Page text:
MPC Member Urges FG to Take Urgent Action to Derisk Investment Climate Amid Outlows

•Says monetary policy shouldn’t be only game in town to fix economy

James Emejo in Abuja

A member of the Central Bank of Nigeria (CBN) Monetary Policy Committee (MPC), Dr. Aloysius Uche Ordu, has said the country needed urgent action to scale up improvements in overall investment climate to attract Foreign Direct Investments (FDIs) that is much more sustainable.

Ordu said while Nigeria was not the only emerging market economy that experienced outflows of portfolio investments, a key lesson from other countries including India, Indonesia, Vietnam, South Africa was to improve on the ease of doing business in the country and remove all encumbrances to incentivize foreign investors into the country.

The MPC member stated this in his Personal Statement at the 295th meeting of the MPC held on May 20 and 21, 2024 to review recent economic and financial developments and assess risks to the outlook.

The committee had at the meeting resolved to raise the Monetary Policy Rate (MPR), the benchmark interest rate to 26.25 per cent in response to persistent inflationary pressures in the economy.

Ordu however, pointed out that the “monetary policy ought not be the only game in town for the express purpose of stabilising Nigeria’s macroeconomy”, adding that an “activist fiscal policy stance is urgently needed to bring inflation down quickly and painlessly”.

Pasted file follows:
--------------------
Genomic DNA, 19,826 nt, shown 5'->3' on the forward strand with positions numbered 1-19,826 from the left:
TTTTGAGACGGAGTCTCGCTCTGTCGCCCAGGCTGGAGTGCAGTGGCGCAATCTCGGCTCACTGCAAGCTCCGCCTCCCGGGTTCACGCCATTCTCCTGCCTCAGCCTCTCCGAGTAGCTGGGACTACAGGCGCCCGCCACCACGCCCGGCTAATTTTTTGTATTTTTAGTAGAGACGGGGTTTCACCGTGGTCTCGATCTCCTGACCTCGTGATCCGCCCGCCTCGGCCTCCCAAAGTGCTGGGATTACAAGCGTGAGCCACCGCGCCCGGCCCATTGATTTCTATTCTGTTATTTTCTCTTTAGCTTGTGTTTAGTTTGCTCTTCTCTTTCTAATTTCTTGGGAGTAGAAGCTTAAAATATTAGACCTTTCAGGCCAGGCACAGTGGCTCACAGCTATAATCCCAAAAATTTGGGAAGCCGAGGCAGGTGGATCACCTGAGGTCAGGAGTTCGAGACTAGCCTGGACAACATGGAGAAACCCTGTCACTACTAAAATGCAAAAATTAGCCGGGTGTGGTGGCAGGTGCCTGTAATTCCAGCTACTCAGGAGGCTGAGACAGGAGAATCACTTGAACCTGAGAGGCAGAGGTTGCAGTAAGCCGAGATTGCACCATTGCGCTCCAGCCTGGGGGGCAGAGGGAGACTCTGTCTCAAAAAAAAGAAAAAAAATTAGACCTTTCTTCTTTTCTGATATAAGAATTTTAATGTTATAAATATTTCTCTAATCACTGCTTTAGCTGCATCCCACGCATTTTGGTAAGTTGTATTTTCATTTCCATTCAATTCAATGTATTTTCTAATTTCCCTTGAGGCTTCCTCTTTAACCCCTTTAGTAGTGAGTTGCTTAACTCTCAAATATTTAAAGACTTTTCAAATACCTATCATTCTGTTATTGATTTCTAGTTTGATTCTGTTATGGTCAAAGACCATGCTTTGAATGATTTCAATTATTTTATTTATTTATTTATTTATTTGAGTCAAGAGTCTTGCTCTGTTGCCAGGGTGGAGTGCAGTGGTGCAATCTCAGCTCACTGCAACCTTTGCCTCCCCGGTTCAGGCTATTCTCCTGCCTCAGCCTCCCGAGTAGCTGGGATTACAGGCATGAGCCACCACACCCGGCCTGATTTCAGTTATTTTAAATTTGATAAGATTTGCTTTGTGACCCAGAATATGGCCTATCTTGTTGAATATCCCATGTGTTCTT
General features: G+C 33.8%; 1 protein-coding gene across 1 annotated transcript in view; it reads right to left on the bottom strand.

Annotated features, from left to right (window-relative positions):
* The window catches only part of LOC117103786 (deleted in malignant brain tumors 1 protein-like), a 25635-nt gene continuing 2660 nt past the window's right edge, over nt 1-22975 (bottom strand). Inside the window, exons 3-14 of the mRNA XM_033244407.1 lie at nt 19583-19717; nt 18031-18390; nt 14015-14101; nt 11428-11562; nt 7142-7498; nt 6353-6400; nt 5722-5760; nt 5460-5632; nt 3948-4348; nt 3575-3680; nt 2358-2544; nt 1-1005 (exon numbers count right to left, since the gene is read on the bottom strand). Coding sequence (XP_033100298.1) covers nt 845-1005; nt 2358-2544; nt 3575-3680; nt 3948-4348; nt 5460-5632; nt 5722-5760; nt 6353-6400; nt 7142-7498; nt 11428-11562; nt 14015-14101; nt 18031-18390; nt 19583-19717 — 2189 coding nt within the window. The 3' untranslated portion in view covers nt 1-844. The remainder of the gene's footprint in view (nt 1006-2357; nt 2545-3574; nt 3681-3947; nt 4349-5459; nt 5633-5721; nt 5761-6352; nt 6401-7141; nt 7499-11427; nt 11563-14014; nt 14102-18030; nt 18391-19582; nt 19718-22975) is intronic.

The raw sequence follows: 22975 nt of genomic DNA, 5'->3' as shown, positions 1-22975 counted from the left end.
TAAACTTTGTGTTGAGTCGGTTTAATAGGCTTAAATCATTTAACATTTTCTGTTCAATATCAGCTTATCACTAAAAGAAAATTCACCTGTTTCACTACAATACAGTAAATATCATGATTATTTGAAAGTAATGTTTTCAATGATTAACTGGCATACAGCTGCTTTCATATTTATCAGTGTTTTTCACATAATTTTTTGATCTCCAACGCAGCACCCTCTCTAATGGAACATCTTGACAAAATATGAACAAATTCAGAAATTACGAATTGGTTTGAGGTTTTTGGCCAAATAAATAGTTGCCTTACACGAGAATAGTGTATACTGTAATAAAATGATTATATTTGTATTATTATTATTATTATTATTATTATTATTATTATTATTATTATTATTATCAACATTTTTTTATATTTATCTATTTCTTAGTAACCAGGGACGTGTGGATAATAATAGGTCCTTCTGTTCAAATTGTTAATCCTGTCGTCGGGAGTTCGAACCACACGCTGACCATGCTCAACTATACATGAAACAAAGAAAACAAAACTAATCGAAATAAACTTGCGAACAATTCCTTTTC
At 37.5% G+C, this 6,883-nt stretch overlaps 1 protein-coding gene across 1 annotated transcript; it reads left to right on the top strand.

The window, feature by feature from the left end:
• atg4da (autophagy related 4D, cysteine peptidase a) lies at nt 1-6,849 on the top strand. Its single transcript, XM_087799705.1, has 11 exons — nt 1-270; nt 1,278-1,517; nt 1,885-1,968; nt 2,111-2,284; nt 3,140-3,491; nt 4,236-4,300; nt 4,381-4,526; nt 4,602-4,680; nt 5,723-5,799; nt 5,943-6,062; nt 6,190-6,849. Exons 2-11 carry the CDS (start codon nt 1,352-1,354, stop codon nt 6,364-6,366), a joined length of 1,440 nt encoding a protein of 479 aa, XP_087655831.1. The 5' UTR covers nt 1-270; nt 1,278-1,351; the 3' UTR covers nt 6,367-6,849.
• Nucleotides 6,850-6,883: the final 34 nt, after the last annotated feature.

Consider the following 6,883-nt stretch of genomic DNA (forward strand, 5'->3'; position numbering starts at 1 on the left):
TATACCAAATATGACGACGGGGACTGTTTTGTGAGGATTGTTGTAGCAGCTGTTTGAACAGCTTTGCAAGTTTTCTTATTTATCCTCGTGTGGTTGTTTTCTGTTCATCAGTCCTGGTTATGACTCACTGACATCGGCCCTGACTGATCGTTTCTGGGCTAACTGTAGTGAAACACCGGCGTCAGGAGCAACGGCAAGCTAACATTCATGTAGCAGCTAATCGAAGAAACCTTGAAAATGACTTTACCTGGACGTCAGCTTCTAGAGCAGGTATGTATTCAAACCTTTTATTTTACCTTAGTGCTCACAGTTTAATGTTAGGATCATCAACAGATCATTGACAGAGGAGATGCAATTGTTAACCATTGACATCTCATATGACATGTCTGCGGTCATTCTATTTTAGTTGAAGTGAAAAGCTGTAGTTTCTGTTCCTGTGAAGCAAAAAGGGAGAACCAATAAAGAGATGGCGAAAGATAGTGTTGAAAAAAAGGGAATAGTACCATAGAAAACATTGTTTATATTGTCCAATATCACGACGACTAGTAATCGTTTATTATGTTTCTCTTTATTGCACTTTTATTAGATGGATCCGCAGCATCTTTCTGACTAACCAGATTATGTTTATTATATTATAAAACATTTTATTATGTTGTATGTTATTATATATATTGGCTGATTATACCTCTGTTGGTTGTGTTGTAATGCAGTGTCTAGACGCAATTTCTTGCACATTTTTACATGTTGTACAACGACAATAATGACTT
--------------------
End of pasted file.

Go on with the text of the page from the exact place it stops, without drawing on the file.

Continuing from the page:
Ordu who voted to raise the MPR by 100 basis points, and to hold the CRR and the asymmetric corridor at their current levels – had noted that “another substantial increase in the policy rate in May 2024 may raise market expectations both about the risks of inflation — because the MPC is so

concerned about it — and market expectations about the ultimate expected tightening that we intend based on a balanced view of the evidence presented by CBN staff.”

While calling for a moderate increase in the MPR at the meeting, he stressed the need for the central bank to continue to urge patience and to “let our restrictive policy stance do its work”.

The MPC member further observed that efforts to diversify the country’s export base remained of utmost importance, stressing that measures are warranted to significantly boost oil production from 1.28 million barrels per day, which is well below the OPEC quota of 1.58 million barrels per day, especially as oil prices are above $80 per barrel.

He also said much more could also be done in the mining sector in view of the country’s rich endowment in mineral resources.

He also noted that the tightened global financial conditions and high uncertainties continued to impact external financial flows to Africa, with overall declines in FDIs, official development assistance and portfolio investment.

He said across the region, public debt levels remained high at around 60 per cent of GDP in 2024, with debt service payments eroding fiscal space and constraining investments in vital infrastructure and human capital development.

Ordu observed that with the US dollar on track to remain stronger for longer on account of robust US growth, high interest rates, and geopolitical risks, African economies, including Nigeria will remain vulnerable as a stronger dollar raises the local currency costs of settling their international financial obligations.

He added that a strengthening dollar will also exacerbate the impact of higher oil prices on inflation and increase pressure on the balance of payments.

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